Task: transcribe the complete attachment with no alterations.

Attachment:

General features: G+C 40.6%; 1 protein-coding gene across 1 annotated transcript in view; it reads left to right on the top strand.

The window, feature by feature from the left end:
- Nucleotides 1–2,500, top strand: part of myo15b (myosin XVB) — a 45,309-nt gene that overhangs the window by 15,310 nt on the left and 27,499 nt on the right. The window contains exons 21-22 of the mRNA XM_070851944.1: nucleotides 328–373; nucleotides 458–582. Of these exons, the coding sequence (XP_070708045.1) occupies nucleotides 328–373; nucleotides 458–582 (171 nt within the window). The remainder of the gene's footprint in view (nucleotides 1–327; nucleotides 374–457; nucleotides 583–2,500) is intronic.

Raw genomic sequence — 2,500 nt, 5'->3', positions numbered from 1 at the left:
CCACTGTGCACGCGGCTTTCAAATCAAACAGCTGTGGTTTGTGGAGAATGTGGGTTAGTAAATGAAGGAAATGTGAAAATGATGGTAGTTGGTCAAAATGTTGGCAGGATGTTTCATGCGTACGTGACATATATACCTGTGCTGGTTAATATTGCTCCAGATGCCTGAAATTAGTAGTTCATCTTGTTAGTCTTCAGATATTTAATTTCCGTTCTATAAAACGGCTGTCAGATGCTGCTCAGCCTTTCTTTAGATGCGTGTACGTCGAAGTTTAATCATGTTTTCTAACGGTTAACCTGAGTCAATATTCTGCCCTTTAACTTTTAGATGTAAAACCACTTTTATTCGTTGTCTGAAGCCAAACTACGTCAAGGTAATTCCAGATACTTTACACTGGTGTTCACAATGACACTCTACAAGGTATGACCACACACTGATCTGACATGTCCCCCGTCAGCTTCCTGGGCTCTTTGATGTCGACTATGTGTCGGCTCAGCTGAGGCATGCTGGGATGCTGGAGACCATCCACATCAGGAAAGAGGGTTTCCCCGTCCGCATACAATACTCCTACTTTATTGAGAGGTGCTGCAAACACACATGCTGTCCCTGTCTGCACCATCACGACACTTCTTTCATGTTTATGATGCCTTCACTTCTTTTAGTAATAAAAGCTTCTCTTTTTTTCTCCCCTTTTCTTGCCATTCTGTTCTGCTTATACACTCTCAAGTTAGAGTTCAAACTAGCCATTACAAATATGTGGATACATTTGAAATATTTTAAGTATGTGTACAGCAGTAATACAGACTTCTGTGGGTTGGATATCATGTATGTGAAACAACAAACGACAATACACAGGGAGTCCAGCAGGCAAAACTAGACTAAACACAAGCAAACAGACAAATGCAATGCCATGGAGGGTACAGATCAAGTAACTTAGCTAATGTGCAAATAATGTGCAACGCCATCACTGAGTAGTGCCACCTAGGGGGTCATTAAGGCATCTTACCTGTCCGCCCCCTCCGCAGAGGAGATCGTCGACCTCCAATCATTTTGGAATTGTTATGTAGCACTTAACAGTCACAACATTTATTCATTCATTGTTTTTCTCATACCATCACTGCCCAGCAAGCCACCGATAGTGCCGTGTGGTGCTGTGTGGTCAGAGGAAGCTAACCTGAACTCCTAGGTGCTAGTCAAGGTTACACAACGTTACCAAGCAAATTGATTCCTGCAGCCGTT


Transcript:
General features: G+C 40.6%; 1 protein-coding gene across 1 annotated transcript in view; it reads left to right on the top strand.

The window, feature by feature from the left end:
- Nucleotides 1–2,500, top strand: part of myo15b (myosin XVB) — a 45,309-nt gene that overhangs the window by 15,310 nt on the left and 27,499 nt on the right. The window contains exons 21-22 of the mRNA XM_070851944.1: nucleotides 328–373; nucleotides 458–582. Of these exons, the coding sequence (XP_070708045.1) occupies nucleotides 328–373; nucleotides 458–582 (171 nt within the window). The remainder of the gene's footprint in view (nucleotides 1–327; nucleotides 374–457; nucleotides 583–2,500) is intronic.

Raw genomic sequence — 2,500 nt, 5'->3', positions numbered from 1 at the left:
CCACTGTGCACGCGGCTTTCAAATCAAACAGCTGTGGTTTGTGGAGAATGTGGGTTAGTAAATGAAGGAAATGTGAAAATGATGGTAGTTGGTCAAAATGTTGGCAGGATGTTTCATGCGTACGTGACATATATACCTGTGCTGGTTAATATTGCTCCAGATGCCTGAAATTAGTAGTTCATCTTGTTAGTCTTCAGATATTTAATTTCCGTTCTATAAAACGGCTGTCAGATGCTGCTCAGCCTTTCTTTAGATGCGTGTACGTCGAAGTTTAATCATGTTTTCTAACGGTTAACCTGAGTCAATATTCTGCCCTTTAACTTTTAGATGTAAAACCACTTTTATTCGTTGTCTGAAGCCAAACTACGTCAAGGTAATTCCAGATACTTTACACTGGTGTTCACAATGACACTCTACAAGGTATGACCACACACTGATCTGACATGTCCCCCGTCAGCTTCCTGGGCTCTTTGATGTCGACTATGTGTCGGCTCAGCTGAGGCATGCTGGGATGCTGGAGACCATCCACATCAGGAAAGAGGGTTTCCCCGTCCGCATACAATACTCCTACTTTATTGAGAGGTGCTGCAAACACACATGCTGTCCCTGTCTGCACCATCACGACACTTCTTTCATGTTTATGATGCCTTCACTTCTTTTAGTAATAAAAGCTTCTCTTTTTTTCTCCCCTTTTCTTGCCATTCTGTTCTGCTTATACACTCTCAAGTTAGAGTTCAAACTAGCCATTACAAATATGTGGATACATTTGAAATATTTTAAGTATGTGTACAGCAGTAATACAGACTTCTGTGGGTTGGATATCATGTATGTGAAACAACAAACGACAATACACAGGGAGTCCAGCAGGCAAAACTAGACTAAACACAAGCAAACAGACAAATGCAATGCCATGGAGGGTACAGATCAAGTAACTTAGCTAATGTGCAAATAATGTGCAACGCCATCACTGAGTAGTGCCACCTAGGGGGTCATTAAGGCATCTTACCTGTCCGCCCCCTCCGCAGAGGAGATCGTCGACCTCCAATCATTTTGGAATTGTTATGTAGCACTTAACAGTCACAACATTTATTCATTCATTGTTTTTCTCATACCATCACTGCCCAGCAAGCCACCGATAGTGCCGTGTGGTGCTGTGTGGTCAGAGGAAGCTAACCTGAACTCCTAGGTGCTAGTCAAGGTTACACAACGTTACCAAGCAAATTGATTCCTGCAGCCGTT